Venice had eluded me my whole life, despite La Serenissima wooing me with her flirtation towards dreamy, soppy writers. Hemingway and Byron both succumbed to her coquettish behaviour. A close friend of mine, whose romantic city peregrinations I trust, calls it her favourite city in the world. But having now spent time there, I can see that much of her charm lies in its disorienting contradictions; the giggly, teasing couples consumed by multi-course plates of Cicchetti and each other, and the still-exposed seams of transition between centuries. Her topographical features aren’t one but many; an archipelago of 100-ish islands, all with storied architectural wonders that have inspired art and poetry, “a loud lament along the sweeping sea!” Venice isn’t one place, but many.
“A realist in Venice, would become a romantic by mere faithfulness to what he saw before him.”
And if she insists on flirting, I will reciprocate and flirt right back. That is what she would want, just as Hemingway and Byron did, and the poet Arthur Symons, “A realist in Venice, would become a romantic by mere faithfulness to what he saw before him.” It is impossible to square her panoramas against the vistas of other desperate-to-be-comparable cities. Venice wins every time.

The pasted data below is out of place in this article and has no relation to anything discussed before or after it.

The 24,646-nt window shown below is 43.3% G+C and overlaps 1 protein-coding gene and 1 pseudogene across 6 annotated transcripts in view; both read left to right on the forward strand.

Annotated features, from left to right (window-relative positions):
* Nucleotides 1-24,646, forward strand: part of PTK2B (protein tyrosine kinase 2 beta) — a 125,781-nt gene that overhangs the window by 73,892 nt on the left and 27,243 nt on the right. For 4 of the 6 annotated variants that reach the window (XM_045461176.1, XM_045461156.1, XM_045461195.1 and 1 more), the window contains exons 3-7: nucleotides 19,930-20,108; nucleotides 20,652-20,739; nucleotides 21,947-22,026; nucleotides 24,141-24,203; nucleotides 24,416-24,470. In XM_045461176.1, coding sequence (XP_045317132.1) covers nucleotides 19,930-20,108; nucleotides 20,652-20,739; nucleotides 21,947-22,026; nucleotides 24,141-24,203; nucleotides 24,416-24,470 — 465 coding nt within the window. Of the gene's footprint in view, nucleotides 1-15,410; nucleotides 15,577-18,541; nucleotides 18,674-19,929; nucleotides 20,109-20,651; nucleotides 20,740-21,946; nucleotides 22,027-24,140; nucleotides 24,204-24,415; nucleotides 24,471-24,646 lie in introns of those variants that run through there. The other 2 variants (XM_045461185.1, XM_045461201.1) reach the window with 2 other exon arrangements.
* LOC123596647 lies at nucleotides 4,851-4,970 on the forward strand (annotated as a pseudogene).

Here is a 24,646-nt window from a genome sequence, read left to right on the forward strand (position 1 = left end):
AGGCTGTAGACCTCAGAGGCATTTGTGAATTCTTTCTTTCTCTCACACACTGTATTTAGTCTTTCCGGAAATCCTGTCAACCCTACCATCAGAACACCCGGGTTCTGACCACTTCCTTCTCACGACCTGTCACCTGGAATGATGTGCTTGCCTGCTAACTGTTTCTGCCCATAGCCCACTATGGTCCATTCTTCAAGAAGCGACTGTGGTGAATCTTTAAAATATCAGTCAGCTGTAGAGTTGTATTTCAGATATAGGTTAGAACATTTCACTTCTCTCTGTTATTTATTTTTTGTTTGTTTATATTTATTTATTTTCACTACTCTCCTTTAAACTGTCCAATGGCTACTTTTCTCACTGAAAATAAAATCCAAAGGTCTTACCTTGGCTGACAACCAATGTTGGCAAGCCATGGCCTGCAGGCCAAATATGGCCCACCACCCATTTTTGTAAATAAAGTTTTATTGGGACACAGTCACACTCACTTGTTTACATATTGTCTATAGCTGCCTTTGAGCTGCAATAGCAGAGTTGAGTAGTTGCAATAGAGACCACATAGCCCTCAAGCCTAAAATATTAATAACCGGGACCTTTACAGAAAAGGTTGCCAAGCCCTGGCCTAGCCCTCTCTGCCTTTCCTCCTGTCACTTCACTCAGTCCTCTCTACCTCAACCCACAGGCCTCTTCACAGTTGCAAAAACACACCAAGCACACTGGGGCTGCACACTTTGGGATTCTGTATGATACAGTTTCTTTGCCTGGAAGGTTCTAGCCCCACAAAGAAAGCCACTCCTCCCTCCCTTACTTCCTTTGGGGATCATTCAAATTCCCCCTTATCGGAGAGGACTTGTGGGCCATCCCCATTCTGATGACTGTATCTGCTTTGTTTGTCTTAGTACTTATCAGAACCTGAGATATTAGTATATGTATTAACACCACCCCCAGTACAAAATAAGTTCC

Venice is also a flirty temptress to the solo idler, the wandering daydreamer and the inquisitive traveller. They can stumble on places they otherwise wouldn’t if their nose was pressed into a guidebook. After meals at Local and Wilder Venezia, two family-run restaurants close to the Riva degli Schiavoni, I was taken to Venissa on the island of Mazzorbo, hitched to Burano, a name complicatedly similar to Venice, and confusing dyslexic vacationers since 2017. I was the guest of a couple of friends, Manuela and Thomas, who have captured and carried me off to countless global restaurants. Venissa has a Michelin-star, of both the red and green varieties, with rooms on the water’s edge. You arrive by boat, which is just about the best mode of transport for turning up to dinner, your transfer dropping you at the dining room front door. Although this is Venice, and the idea of disembarking a boat for dinner is nothing grand but considered vanilla in this part of Italy.